Sons and Mothers: Stories from Mennonite Men
Edited by Mary-Ann Loewen
University of Regina Press, 2015
The genesis of Sons and Mothers: Stories from Mennonite Men came at the June 2013 book launch for a different book, Mothering Mennonite, a collection of stories women wrote about their Mennonite mothers. “That evening, I decided to take up the challenge of crossing the gender/generation divide and allow men to share their stories about their Mennonite mothers,” writes Mary-Ann Loewen, who became the “coaxer,” as she puts it, of stories from the 12 men who appear in this volume.
The contributors-teachers, writers, academics, a poet, a conductor, a therapist, a pastor-often bring literary talent to bear as they write about the maternal relationship against a background of faith.
Michael Goertzen, who now teaches abroad, mixes prose and poetry for a picture of Hilda, who fled the Russian Civil War after the Revolution, with a dose of survivor guilt: “In a silent struggle, she grappled with her own Anabaptist traditions, songs and those abandoned farms of the Molotschna Colony and other communities where she and her ancestors had lived.”
In free verse, Christoff Engbrecht in Winnipeg recalls his mother, Sharon, as “queen of rotundas/lazysusans, vestibules and chandeliers/gorse and hassocks/and slow turf fires.”
Each of the portraits explores a mother-and-son’s relationship with the faith that traces its heritage to the 16th-century Anabaptist (re-baptizer) movement in Switzerland and is popularly named for Dutch pastor Menno Simons. In Canada today, there are about 200,000 Mennonites, with concentrations in southern Ontario and Manitoba.
One revealing aspect of the book is seeing how men discover the complex relationship between mothers and church. Paul Tiessen hints at things hidden in “Things my friends did not know about my mom”-the main thing being his mother Helen’s gradual withdrawal from “the ongoing and vigorous activity of church life.” She would visit her mother on Sundays and listen to the church service “through a closed-circuit hookup.” Tiessen sensitively seeks to understand this through exploring the social and psychological effect of early trauma-another emigration from Russia-on his mother.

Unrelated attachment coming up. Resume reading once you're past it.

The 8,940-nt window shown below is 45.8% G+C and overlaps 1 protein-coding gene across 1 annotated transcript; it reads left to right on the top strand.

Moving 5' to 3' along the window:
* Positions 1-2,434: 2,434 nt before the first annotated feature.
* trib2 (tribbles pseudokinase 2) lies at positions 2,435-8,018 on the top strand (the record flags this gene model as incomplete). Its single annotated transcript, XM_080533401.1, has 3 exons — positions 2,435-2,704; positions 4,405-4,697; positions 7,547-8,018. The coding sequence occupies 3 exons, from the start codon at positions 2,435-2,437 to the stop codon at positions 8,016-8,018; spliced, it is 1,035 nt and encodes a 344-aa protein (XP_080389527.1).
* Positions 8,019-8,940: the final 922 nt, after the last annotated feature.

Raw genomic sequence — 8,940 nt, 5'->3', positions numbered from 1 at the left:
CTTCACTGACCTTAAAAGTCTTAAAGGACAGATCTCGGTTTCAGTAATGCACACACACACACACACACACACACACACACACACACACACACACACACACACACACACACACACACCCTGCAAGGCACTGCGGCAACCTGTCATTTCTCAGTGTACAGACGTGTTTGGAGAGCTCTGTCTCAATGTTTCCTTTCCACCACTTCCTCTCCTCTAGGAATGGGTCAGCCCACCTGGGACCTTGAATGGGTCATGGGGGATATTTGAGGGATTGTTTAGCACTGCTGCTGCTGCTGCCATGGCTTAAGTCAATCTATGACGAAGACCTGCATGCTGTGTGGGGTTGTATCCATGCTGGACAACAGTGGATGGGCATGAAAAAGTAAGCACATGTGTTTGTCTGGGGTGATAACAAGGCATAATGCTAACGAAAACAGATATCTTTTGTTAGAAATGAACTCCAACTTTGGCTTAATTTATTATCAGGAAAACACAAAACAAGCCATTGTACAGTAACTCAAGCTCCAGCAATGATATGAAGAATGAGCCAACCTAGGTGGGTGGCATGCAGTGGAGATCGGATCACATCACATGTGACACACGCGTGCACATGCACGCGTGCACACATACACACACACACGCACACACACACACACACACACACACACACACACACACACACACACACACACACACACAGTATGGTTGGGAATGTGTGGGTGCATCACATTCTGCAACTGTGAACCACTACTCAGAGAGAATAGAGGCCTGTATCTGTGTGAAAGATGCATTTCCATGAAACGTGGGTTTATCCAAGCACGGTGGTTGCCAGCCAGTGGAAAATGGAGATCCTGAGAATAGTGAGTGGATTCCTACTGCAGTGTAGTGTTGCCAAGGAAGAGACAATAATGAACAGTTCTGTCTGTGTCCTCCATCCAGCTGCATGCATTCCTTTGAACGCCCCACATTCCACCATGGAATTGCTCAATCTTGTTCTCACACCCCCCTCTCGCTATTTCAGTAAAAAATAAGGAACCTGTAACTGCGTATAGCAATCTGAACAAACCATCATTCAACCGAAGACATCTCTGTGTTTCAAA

For some of the men, a mother’s deep faith drives them further from their religious upbringing, to discover their own relationship with God. There are also universal family dynamics, such as aging mothers who want to stay in their homes through physical and mental crises.
Although the mother-son relationship is universal and relevant to people of all faiths, and even no faith, the book could have benefited from a brief description of the Mennonite movement, just so readers don’t need to have a laptop and Wikipedia by their sides.
In addition, the choice of authors reveals a class bias. All the writers are upper middle class and well-educated. There are no farmers, truck drivers, train engineers, auto mechanics, factory workers. Working-class Mennonite men also deserve to have their stories published-perhaps in a second volume.